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Dr. Mary Taylor, Jackson

Our 2016-17 Mississippi Advocacy Committee is composed of nine individuals from across the state with different occupations, who have a great interest in advocating for policy change for heart-health issues. Throughout the year, we have been introducing you to some of our members. Today, we'd like you to meet Dr. Mary Taylor of Jackson.

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Occupation:  Physician; Division Chief of both Pediatric Cardiology and Pediatric Critical Care at Batson Children’s Hospital; Co-Director of the Children’s Heart Center at Batson; Professor of Pediatrics

How long have you been a volunteer with the American Heart Association and in what capacity? Two years on the Mississippi Advocacy Committee, previously volunteered for Heart Walks in Nashville, Tenn. and Jackson, Miss.

Who or what inspires you to help and volunteer your time to the work of the American Heart Association? I have dedicated my career to the care of children with congenital heart disease. As Co-Director of the Congenital Heart Program at Children’s, I am devoted to improving the lives of children and adults in Mississippi with congenital heart disease. The American Heart Association can have a huge impact by providing resources for research, offering information and education to the public, and promoting information to community leaders to help with resources for the care that we provide.

What heart-healthy issue is most important to you and why? Identification of newborns with congenital heart disease! The new policy that adds pulse oximetry screening for all Mississippi newborns is critical to helping identify infants with complex heart disease that will require evaluation and surgery in the newborn period. This early identification saves lives!

What are two ways you keep yourself healthy? I exercise regularly, at least three times per week, with aerobic activity. I focus on eating a healthy diet with maintenance of a healthy weight.

How is your community healthy that makes you proud? My neighborhood is filled with “walkers.” I am proud to know that many people in my community are conscious of the healthy choice in exercise.

How do you stay updated on public policies in your state? I follow public policies regarding health in the public media as well as on the intranet at my hospital.  In addition, I learn about specific advocacy issues via the American Heart Association Advocacy Committee.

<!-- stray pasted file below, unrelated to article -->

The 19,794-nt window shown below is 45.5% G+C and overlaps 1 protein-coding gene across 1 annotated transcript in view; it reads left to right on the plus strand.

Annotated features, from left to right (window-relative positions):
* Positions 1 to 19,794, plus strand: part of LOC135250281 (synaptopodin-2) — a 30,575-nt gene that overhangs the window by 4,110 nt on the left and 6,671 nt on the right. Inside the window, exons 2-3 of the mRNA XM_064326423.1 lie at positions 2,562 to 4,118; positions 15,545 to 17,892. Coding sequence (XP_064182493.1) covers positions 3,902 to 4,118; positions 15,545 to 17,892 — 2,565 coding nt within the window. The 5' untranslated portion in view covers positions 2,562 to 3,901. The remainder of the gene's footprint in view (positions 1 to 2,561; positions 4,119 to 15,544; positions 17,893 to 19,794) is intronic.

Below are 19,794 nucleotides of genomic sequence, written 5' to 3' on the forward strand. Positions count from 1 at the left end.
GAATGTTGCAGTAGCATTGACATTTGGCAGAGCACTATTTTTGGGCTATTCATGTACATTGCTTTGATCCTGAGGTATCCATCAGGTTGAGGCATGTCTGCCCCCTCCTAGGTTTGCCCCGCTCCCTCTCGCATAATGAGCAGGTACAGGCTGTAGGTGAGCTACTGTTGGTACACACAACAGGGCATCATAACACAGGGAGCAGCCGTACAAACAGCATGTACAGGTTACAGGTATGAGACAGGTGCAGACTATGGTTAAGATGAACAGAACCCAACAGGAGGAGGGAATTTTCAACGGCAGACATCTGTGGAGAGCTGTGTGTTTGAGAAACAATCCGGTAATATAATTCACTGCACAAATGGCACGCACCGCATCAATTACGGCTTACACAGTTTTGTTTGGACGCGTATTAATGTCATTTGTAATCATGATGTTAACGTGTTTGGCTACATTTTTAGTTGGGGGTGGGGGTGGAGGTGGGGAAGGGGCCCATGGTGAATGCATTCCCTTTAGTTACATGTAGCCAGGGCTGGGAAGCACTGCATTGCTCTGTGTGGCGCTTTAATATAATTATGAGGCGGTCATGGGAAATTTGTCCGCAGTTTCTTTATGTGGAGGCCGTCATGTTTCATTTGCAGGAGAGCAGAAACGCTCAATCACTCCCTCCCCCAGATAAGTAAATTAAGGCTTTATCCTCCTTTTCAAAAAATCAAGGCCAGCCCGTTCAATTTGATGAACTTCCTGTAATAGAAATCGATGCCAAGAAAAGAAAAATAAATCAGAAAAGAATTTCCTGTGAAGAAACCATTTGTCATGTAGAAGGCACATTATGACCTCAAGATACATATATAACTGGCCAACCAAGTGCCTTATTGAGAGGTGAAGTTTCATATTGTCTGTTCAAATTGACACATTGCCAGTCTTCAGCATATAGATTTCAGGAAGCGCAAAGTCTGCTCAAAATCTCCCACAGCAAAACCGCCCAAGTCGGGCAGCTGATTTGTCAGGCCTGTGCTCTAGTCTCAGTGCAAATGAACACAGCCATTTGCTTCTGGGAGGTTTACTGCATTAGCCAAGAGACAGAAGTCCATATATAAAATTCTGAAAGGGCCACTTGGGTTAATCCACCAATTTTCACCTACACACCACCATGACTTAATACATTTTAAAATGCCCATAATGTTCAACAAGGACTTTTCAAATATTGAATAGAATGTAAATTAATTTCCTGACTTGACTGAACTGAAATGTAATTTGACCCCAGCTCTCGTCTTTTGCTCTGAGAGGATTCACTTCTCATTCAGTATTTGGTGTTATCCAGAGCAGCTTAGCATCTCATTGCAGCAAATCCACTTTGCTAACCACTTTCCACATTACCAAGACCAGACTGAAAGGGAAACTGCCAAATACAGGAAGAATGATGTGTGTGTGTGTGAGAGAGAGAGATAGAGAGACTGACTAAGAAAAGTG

If you could help advocate for one change in your state, what would it be and why?  Improve health education – encouraging healthy lifestyle in dietary choices and choices for reasonable and consistent exercise.

Do you have a favorite American Heart Association/American Stroke Association event you annually attend? What is your motivation to participate? I enjoy participating in the Heart Walk. It is a great feeling to be among such a large group of people, all interested in improving their health. Many of them are walking in honor of a family member with or other heart disease survivor. What an inspiration!

What have you learned in your time being a You’re the Cure advocate? I have learned about advocacy issues that I was previously unaware of and have learned ways to impact heart disease and stroke in my community and state.

Why would you tell a friend or family member to join You’re the Cure? You’re the Cure is a way that someone can truly make a difference in their community and see their advocacy in action.

Tell us one unique thing about yourself. I have travelled to Kenya every year for the past six years to provide care for infants, children, and adults with congenital heart disease and with rheumatic heart disease. We take a team of about 18 people to perform heart surgery in a mission hospital in rural East Africa. A large part of our mission is to educate the nurses and physicians in Kenya to empower them to develop a cardiac surgery program and to educate in basic and advanced life support.

 

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